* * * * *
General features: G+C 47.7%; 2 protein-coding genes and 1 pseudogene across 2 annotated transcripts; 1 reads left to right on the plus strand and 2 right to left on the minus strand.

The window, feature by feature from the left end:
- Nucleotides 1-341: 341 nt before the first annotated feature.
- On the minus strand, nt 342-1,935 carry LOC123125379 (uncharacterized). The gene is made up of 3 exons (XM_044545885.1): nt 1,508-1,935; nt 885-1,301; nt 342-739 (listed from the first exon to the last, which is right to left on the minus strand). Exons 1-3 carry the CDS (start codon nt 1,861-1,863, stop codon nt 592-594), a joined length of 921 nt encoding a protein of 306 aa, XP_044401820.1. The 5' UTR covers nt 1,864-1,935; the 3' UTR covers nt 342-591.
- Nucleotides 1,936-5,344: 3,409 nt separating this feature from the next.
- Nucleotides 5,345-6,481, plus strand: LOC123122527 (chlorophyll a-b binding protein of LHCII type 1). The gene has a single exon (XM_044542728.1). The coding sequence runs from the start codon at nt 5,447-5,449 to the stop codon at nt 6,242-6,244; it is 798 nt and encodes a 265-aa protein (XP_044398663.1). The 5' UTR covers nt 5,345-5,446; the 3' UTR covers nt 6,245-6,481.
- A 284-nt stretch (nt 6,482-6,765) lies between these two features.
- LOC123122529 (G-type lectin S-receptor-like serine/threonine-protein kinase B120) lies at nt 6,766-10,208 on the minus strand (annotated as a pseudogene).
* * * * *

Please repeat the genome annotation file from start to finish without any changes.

General features: G+C 47.7%; 2 protein-coding genes and 1 pseudogene across 2 annotated transcripts; 1 reads left to right on the plus strand and 2 right to left on the minus strand.

The window, feature by feature from the left end:
- Nucleotides 1-341: 341 nt before the first annotated feature.
- On the minus strand, nt 342-1,935 carry LOC123125379 (uncharacterized). The gene is made up of 3 exons (XM_044545885.1): nt 1,508-1,935; nt 885-1,301; nt 342-739 (listed from the first exon to the last, which is right to left on the minus strand). Exons 1-3 carry the CDS (start codon nt 1,861-1,863, stop codon nt 592-594), a joined length of 921 nt encoding a protein of 306 aa, XP_044401820.1. The 5' UTR covers nt 1,864-1,935; the 3' UTR covers nt 342-591.
- Nucleotides 1,936-5,344: 3,409 nt separating this feature from the next.
- Nucleotides 5,345-6,481, plus strand: LOC123122527 (chlorophyll a-b binding protein of LHCII type 1). The gene has a single exon (XM_044542728.1). The coding sequence runs from the start codon at nt 5,447-5,449 to the stop codon at nt 6,242-6,244; it is 798 nt and encodes a 265-aa protein (XP_044398663.1). The 5' UTR covers nt 5,345-5,446; the 3' UTR covers nt 6,245-6,481.
- A 284-nt stretch (nt 6,482-6,765) lies between these two features.
- LOC123122529 (G-type lectin S-receptor-like serine/threonine-protein kinase B120) lies at nt 6,766-10,208 on the minus strand (annotated as a pseudogene).